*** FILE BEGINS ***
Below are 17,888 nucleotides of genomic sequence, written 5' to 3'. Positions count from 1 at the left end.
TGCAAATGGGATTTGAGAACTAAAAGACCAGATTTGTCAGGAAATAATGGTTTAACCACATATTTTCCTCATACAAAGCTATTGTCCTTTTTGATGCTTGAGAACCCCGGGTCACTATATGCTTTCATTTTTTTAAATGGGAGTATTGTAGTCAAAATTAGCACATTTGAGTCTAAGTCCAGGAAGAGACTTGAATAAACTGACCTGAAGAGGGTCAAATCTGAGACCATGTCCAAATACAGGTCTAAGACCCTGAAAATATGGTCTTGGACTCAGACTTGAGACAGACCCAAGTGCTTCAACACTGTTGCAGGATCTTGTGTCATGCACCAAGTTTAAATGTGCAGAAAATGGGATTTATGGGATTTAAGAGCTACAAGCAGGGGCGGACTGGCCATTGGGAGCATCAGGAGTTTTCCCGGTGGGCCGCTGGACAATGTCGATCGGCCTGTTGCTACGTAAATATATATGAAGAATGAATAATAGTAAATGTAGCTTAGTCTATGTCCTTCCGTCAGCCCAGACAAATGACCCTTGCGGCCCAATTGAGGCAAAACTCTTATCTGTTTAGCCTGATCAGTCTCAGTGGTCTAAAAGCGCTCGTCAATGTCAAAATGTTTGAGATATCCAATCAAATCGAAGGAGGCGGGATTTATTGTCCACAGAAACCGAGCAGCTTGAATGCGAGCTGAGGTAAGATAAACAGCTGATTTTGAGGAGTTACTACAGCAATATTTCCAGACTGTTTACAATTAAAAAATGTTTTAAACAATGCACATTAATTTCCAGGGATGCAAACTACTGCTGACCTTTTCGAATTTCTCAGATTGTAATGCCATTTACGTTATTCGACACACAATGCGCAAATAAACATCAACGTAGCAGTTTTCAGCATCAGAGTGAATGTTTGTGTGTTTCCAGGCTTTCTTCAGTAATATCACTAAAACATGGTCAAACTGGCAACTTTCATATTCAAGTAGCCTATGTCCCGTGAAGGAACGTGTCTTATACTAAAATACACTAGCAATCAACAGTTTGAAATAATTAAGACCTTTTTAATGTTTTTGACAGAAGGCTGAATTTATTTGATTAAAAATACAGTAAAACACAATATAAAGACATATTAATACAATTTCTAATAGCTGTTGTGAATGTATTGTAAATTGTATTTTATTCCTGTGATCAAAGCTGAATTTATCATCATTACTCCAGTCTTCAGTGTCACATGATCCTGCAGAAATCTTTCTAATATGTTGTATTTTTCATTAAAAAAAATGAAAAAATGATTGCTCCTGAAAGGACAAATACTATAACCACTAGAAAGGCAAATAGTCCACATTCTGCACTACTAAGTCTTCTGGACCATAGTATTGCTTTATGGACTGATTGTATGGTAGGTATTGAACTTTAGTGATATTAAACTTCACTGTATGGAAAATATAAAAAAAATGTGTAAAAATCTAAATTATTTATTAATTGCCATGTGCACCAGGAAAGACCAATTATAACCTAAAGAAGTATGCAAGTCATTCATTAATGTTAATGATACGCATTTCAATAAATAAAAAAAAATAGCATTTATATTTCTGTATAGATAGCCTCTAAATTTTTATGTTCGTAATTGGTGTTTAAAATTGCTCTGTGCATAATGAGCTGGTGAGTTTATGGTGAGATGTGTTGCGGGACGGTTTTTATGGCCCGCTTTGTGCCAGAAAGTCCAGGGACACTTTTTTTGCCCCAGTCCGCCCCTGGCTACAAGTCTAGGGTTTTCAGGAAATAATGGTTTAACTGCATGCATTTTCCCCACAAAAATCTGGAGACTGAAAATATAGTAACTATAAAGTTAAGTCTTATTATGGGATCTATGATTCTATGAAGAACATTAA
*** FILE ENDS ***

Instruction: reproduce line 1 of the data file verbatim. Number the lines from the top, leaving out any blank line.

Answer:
Below are 17,888 nucleotides of genomic sequence, written 5' to 3'. Positions count from 1 at the left end.